We had to rearchitect a huge and complicated chunk of JS-rich DOM at Sky yesterday; we moved a few elements around and completely altered how one of the trickiest parts of the Sky Bet font-end works, and had minimal effort in needing to change any CSS or JS as a result.
A job that would have normally taken upward of half a day took us under half an hour, because everything was granular and isolated enough to allow it to drop almost anywhere in the DOM and still work.
I’m hoping to write up an article about verbosity in HTML at some point—which should hopefully cover this kind of thing in more detail—but until then: embrace the more-classes-in-your-markup approach!
I really like how the css-community is recently adapting some practical techniques from higher-level programming languages to be more efficient.
Hope we'll see that verbosity article soon.
This is an interesting one, or at least one I find interesting… how would/do you brand yourself?
Take me, for example.
I usually describe myself as a ‘web designer/developer’ but I don’t think this is very representative any more; I’m not a great designer and I’m only getting worse at it—my development is my strong point and I am only getting better at it.
However, I only really write HTML and CSS, so is it fair to call myself a developer? Most developers deal with a lot more complex stuff than HTML and CSS.
But, I do so much more than write HTML and CSS; anyone can float a few divs or make some text red, I’d like to consider myself a front-end architect. I build elegant, scalable solutions for massive front-ends; it’s what I’m employed to do at BSkyB…
At Sky I am employed as a Senior User Interface Developer, but that’s my job title, not me. I can only really call myself a Senior UI Developer whilst I’m at Sky, so what am I?
I have no idea, but I’d really really love to hear what your official job titles are and what you’d consider yourself to be!
Plus, since we use the terms "Frontsite" and "Backsite" to talk about the public part and the admin panel, respectively, it confuses them even more, and as I result, they sometimes ask me to do php/mysql stuff, and ask backend devs to do html/css, which is pretty bad.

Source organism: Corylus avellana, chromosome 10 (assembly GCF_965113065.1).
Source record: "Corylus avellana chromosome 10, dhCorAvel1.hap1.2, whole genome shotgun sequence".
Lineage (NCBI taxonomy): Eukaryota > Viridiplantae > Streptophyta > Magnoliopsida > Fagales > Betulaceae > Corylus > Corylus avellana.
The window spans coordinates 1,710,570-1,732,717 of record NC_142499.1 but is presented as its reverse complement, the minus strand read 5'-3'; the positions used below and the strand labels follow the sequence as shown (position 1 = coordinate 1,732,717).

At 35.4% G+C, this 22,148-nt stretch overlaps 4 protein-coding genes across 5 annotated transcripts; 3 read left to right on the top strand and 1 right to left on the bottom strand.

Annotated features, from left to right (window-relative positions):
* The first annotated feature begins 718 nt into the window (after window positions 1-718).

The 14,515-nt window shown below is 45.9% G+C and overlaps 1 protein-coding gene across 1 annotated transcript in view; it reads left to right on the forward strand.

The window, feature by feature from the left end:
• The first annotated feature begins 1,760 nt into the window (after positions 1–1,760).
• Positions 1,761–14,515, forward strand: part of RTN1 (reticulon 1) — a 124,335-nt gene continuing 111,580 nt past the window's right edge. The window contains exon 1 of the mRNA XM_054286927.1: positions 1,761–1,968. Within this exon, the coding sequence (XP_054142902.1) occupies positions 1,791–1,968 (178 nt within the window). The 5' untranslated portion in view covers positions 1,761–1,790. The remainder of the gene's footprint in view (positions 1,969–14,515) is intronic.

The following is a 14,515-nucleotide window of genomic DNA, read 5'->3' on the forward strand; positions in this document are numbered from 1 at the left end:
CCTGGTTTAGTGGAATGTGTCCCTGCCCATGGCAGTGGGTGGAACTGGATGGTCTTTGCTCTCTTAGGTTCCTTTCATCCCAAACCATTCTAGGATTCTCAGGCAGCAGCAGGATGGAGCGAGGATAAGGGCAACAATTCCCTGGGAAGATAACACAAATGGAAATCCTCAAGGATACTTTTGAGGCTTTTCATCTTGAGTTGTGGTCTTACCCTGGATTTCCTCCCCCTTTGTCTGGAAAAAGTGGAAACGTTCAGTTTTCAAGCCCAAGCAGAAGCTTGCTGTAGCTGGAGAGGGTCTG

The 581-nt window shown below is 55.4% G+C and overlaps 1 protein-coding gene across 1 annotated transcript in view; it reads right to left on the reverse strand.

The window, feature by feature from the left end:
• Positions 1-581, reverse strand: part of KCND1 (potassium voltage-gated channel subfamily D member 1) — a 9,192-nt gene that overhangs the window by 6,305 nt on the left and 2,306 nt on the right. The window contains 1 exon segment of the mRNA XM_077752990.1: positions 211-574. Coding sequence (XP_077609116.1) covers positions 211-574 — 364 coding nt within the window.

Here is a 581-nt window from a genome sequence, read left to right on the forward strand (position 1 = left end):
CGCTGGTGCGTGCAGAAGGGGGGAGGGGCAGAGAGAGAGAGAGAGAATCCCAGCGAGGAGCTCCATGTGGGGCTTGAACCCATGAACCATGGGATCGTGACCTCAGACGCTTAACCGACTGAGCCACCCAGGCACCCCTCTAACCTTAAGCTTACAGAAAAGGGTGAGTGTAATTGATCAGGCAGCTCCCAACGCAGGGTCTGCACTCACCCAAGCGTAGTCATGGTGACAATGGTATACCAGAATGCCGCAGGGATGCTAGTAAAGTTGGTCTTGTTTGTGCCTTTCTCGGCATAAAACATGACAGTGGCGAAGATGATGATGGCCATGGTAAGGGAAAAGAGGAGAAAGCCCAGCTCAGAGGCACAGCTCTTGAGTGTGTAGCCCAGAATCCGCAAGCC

I think User Interface Developer is quite okay, it says a lot for non-tech people. I have no idea how to call a backend developer to make the average Joe understand, though. The best I could come up with was "Data Management Developer" but that sounds just silly.
A few minutes ago—largely as a proof of concept—I wrote this HTML:
`<a href=/login/ class="btn btn-rev btn-lrg giga go brand-face">Log in</a>`
Although a very exaggerated example, it felt good.
Using lots of tiny classes like that is akin to eating at Subway; instead of ordering a sandwich as a whole you can make an almost infinite amount of combinations of sandwich by combining the smaller parts—the ingredients.
By breaking a sandwich down into smaller bits you can quickly and efficiently create a multitude of varieties of sub. This is what class based builds are like. Instead of:
we now have
and that is awesome!
Don’t like tomato? It’s easy to leave it out…
Class based builds are like eating at Subway (only nicer).
“There is the desire of a consumer society to have no learning curves. This tends to result in very dumbed-down products that are easy to get started on, but are generally worthless [or] debilitating.”—Alan Kay, http://goo.gl/V1d2k.
That’s a challenge for us also with websites and, occasionally, low information density. Some things can’t be reduced to a catchy phrase and a junkchart.
— Good Guy Buffet http://en.wikipedia.org/wiki/Warren_buffet#Wealth
Harry is an award-winning Consultant Front-end Architect, designer, developer, writer, and speaker from the UK. Previously aSenior Developer at BSkyB, he now helps teams all over the world build better products.
He specialises in authoring and scaling large front-ends; he writes on the subjects of maintainability, architecture, performance, and more at csswizardry.com; he is the lead and sole developer of inuitcss, a powerful, scalable, Sass-based, BEM, OOCSS framework; he Tweets at @csswizardry.